Oftentimes, people buy a house with a mortgage because, at the time, they can afford it. However, life-altering events happen, such as job loss and divorce. These events can make you unable to pay your mortgage. So, how do you get out of a mortgage when you can no longer afford it? Here are some tips.
Contact Your Lender
You can quickly lose your home to foreclosure when you choose to go into denial instead of doing something about not being able to pay your mortgage. Ignoring foreclosure notices will not make problems go away. As soon as you find that you are unable to pay your mortgage, you should contact your lender to see if you can work something out.
You should be prepared to discuss why you can’t pay your mortgage and whether the situation is temporary or long-lasting. Believe it or not, helping a borrower keep their house can be beneficial for lenders, so they might want to help you come up with a payment solution.
READ MORE: How to sell a house during a divorce
If you aren’t yet stretched to the max, you can refinance your home. If you’re on track to pay off your mortgage in ten years, you refinance your home to possibly make smaller monthly payments over a more extended period of time.
Refinancing may include fees and end up costing you more in interest over time.
Sell Your Home Fast Fort Lauderdale
One of the most tried and true ways to avoid foreclosure is to simply sell your home. You can list it the traditional way, but the process could take months that you don’t have to complete. If that’s the case, you do have a few options:
Real Estate Companies
Real estate companies like My Property Nation help you sell your Fort Lauderdale house fast and for cash, helping you to avoid foreclosure and hits to your credit. You can sell your home as-is no matter the condition and get a fair, all-cash offer. Not only is this great for those facing foreclosure, but it can help put some much-needed money into your pocket in less than 30 days.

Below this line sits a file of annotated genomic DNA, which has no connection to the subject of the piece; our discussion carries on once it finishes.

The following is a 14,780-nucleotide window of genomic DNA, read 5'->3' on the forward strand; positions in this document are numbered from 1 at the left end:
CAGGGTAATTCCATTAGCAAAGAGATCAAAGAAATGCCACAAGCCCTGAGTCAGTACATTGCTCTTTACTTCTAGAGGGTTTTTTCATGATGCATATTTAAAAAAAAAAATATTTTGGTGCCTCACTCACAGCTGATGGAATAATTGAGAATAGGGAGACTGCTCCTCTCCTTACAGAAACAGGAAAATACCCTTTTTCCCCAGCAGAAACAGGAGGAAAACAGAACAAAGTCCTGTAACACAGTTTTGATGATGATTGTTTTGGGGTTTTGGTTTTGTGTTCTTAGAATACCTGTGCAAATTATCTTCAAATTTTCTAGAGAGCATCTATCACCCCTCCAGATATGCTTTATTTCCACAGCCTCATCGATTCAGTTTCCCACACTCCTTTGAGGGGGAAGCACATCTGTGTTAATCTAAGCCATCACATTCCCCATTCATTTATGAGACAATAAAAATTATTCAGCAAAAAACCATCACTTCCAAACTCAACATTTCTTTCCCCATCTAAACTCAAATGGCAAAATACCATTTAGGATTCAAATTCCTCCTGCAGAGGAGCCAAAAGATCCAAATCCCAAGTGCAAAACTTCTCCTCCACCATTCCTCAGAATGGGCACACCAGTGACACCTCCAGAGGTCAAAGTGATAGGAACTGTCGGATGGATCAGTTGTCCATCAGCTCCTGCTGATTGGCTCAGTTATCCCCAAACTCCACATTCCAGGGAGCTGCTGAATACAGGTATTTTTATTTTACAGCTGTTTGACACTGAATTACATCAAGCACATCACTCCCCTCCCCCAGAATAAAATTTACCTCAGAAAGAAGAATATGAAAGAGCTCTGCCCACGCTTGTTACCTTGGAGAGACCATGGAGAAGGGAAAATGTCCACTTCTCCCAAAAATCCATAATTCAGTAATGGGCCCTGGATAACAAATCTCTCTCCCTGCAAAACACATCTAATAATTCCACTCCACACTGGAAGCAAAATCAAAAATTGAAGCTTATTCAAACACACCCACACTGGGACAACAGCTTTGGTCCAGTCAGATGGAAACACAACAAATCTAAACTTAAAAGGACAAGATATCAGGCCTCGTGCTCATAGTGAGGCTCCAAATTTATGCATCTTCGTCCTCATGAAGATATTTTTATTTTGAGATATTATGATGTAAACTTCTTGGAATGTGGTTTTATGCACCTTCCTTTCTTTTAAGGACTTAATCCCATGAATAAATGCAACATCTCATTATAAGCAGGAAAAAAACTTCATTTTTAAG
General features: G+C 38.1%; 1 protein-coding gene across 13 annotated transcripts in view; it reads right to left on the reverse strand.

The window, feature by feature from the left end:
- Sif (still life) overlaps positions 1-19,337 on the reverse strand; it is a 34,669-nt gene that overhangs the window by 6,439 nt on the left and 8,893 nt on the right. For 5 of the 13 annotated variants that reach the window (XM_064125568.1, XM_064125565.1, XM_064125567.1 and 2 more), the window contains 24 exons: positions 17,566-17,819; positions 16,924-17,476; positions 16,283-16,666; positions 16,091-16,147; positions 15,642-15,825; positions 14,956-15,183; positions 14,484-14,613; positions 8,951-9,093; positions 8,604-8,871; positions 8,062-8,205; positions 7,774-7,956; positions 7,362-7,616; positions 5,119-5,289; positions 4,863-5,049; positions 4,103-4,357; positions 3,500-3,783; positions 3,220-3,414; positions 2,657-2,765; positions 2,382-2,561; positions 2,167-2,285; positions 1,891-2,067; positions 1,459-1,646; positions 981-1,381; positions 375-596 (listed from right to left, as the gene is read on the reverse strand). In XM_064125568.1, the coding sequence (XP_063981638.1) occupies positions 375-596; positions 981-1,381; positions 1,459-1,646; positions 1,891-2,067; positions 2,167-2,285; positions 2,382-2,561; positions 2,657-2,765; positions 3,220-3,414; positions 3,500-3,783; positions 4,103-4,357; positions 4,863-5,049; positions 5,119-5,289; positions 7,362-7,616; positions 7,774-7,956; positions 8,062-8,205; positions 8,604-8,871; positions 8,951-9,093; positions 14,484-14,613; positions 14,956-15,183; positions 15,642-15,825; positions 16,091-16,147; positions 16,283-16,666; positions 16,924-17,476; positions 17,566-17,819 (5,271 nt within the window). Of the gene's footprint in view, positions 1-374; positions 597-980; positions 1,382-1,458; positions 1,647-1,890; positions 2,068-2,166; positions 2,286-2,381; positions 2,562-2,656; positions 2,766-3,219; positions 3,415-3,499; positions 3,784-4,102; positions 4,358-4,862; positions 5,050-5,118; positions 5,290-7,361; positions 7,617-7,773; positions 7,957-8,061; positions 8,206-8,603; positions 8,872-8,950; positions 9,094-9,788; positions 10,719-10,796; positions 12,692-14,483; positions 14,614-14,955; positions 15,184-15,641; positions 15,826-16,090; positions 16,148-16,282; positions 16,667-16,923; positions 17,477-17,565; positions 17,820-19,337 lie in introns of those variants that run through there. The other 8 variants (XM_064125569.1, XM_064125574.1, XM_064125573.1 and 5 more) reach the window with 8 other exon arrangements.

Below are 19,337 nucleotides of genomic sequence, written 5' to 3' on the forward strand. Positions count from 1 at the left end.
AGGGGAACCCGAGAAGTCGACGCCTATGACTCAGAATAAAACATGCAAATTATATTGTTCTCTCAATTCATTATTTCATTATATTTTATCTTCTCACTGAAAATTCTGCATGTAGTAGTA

A short sale is when the bank agrees to let a homeowner sell the home for less than what they owe on the mortgage. Lenders don’t like this because it takes less than what’s actually owed to them, but it is ultimately up to the lender to decide whether a short sale is a viable option.
Deed in Lieu of Foreclosure
Lenders may allow homeowners to sign their deed over to the bank instead of suffering a foreclosure. The borrower will essentially turn the home over to the lender who can sell the house and recoup what they are owed.
It’s important to remember that in lieu of foreclosure and short sale can have tax implications. If you are considering either option, you should consult with an HUD-certified housing counselor and/or a tax professional to determine whether these options are beneficial.
Bankruptcy can destroy your credit and make it hard for you to borrow money in the future. A Chapter 13 bankruptcy makes it possible for owners to keep their homes, but only if they have a plan to repay at least some of their debts.